Bridgewater Associates, the $94 billion human behavioral experiment that doubles as a Connecticut-based hedge fund, has given its public image a shine in the wake of several articles — including one in this week's New York — about its hard-driving culture. The company's website now features a dozen videos of Bridgewater employees praising founder Ray Dalio and his doctrine of radical transparency — because nothing says "not a cult" like gushing confession-cam testimonials.
So, for example, there's John, who says that feedback from his Bridgewater colleagues made him realize that he's had a reliability problem since he was 8 years old, but that now he "wants to be the guy you give the ball to on the two yard line."
There's Russell, who was shy and passive-aggressive with his subordinates until Dalio told him, "you have a problem with confrontation" and sent him searching for his inner Trump.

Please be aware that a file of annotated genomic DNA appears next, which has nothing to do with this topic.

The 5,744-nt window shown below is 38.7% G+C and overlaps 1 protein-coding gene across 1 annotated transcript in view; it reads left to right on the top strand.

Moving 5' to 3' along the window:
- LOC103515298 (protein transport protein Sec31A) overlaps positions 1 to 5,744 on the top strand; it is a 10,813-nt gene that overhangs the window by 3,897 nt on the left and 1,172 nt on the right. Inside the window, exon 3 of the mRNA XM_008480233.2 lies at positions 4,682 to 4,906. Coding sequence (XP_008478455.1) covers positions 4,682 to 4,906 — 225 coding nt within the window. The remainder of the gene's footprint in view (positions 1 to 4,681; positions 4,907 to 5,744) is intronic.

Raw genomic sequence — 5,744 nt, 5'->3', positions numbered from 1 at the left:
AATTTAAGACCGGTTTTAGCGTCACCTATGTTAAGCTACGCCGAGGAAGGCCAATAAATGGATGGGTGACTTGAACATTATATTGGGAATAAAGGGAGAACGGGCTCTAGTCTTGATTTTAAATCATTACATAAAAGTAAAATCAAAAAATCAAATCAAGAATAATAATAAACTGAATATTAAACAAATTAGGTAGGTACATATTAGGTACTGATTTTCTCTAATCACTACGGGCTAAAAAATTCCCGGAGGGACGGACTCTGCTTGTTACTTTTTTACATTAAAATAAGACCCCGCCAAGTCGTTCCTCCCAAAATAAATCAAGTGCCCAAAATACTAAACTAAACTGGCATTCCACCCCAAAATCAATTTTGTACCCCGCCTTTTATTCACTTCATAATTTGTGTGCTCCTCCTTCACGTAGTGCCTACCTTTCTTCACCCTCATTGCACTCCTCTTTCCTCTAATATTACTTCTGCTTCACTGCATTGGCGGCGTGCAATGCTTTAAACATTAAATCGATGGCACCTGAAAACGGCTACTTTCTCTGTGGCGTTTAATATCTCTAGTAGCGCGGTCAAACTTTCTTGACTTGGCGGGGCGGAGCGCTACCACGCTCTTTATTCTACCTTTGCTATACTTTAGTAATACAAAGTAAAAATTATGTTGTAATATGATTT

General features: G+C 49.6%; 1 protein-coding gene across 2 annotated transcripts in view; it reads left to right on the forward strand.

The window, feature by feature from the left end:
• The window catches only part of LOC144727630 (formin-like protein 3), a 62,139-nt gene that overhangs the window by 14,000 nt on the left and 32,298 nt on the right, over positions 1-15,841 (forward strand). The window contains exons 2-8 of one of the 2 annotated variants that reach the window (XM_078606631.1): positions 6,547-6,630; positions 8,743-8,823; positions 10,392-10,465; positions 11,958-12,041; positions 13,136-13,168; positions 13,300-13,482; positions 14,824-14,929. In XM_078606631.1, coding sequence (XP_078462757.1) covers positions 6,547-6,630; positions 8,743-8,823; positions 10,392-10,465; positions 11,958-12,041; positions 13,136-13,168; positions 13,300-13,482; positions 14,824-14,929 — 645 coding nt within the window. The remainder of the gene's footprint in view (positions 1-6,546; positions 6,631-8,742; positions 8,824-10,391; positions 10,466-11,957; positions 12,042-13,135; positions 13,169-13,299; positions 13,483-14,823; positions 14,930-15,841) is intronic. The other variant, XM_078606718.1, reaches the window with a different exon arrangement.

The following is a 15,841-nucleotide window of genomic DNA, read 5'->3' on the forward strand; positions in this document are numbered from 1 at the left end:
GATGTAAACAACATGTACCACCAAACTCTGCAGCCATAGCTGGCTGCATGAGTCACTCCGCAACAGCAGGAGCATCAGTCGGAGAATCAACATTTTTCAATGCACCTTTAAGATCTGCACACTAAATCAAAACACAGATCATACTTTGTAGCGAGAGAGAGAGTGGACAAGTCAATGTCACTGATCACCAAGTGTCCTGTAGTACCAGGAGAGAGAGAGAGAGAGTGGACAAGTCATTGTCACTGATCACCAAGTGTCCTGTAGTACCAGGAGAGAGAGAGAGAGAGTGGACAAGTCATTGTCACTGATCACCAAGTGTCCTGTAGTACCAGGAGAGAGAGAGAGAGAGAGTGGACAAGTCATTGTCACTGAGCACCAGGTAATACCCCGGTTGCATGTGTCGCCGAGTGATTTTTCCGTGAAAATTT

There's Jim, a besweatered former corporate lawyer, who says, "You're channeling me" when a recruiter describes Bridgewater's emphasis on total honesty and accountability.
And there's Annie, who is brought to tears when she remembers the way her colleagues supported her during a medical emergency. "I can't say enough how much I love the people I work for," she says. "It doesn't feel like work anymore."
The company also edited "Principles," the 110-page manifesto that governs life at the firm, to strip out the ominous subtitle, "That May Be Right or Wrong, For You to Take or Leave." We were also sad to note that Dalio buried what was once the document's inspirational kicker — an approving mention of Lee Ann Womack's song "I Hope You'll Dance" — in a footnote.
The Bridgewater Tapes [AR Magazine]